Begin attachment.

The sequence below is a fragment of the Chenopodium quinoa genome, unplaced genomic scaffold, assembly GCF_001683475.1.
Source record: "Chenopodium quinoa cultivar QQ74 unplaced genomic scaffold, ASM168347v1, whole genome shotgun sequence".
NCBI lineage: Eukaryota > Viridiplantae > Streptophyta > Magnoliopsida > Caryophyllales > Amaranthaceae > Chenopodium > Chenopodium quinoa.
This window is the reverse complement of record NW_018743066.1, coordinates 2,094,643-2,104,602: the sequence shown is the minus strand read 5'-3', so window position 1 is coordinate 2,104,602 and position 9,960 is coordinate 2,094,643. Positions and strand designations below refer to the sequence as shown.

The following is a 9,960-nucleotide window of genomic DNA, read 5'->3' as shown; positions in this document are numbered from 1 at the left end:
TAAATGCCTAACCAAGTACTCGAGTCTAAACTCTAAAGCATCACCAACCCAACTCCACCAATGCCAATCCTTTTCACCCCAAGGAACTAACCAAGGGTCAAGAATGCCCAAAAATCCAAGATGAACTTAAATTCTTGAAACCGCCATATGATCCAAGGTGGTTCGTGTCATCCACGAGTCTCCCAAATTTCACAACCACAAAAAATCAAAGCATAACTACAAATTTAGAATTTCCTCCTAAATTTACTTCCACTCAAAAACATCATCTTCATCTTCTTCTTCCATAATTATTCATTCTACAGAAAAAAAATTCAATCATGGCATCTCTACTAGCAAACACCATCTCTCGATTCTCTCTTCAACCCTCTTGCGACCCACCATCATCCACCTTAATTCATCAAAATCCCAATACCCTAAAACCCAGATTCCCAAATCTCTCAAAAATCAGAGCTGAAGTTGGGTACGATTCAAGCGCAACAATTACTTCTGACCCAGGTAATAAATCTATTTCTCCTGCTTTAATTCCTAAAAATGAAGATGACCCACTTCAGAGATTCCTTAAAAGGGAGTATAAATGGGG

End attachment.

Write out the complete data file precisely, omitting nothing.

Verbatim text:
The sequence below is a fragment of the Chenopodium quinoa genome, unplaced genomic scaffold, assembly GCF_001683475.1.
Source record: "Chenopodium quinoa cultivar QQ74 unplaced genomic scaffold, ASM168347v1, whole genome shotgun sequence".
NCBI lineage: Eukaryota > Viridiplantae > Streptophyta > Magnoliopsida > Caryophyllales > Amaranthaceae > Chenopodium > Chenopodium quinoa.
This window is the reverse complement of record NW_018743066.1, coordinates 2,094,643-2,104,602: the sequence shown is the minus strand read 5'-3', so window position 1 is coordinate 2,104,602 and position 9,960 is coordinate 2,094,643. Positions and strand designations below refer to the sequence as shown.

The following is a 9,960-nucleotide window of genomic DNA, read 5'->3' as shown; positions in this document are numbered from 1 at the left end:
TAAATGCCTAACCAAGTACTCGAGTCTAAACTCTAAAGCATCACCAACCCAACTCCACCAATGCCAATCCTTTTCACCCCAAGGAACTAACCAAGGGTCAAGAATGCCCAAAAATCCAAGATGAACTTAAATTCTTGAAACCGCCATATGATCCAAGGTGGTTCGTGTCATCCACGAGTCTCCCAAATTTCACAACCACAAAAAATCAAAGCATAACTACAAATTTAGAATTTCCTCCTAAATTTACTTCCACTCAAAAACATCATCTTCATCTTCTTCTTCCATAATTATTCATTCTACAGAAAAAAAATTCAATCATGGCATCTCTACTAGCAAACACCATCTCTCGATTCTCTCTTCAACCCTCTTGCGACCCACCATCATCCACCTTAATTCATCAAAATCCCAATACCCTAAAACCCAGATTCCCAAATCTCTCAAAAATCAGAGCTGAAGTTGGGTACGATTCAAGCGCAACAATTACTTCTGACCCAGGTAATAAATCTATTTCTCCTGCTTTAATTCCTAAAAATGAAGATGACCCACTTCAGAGATTCCTTAAAAGGGAGTATAAATGGGG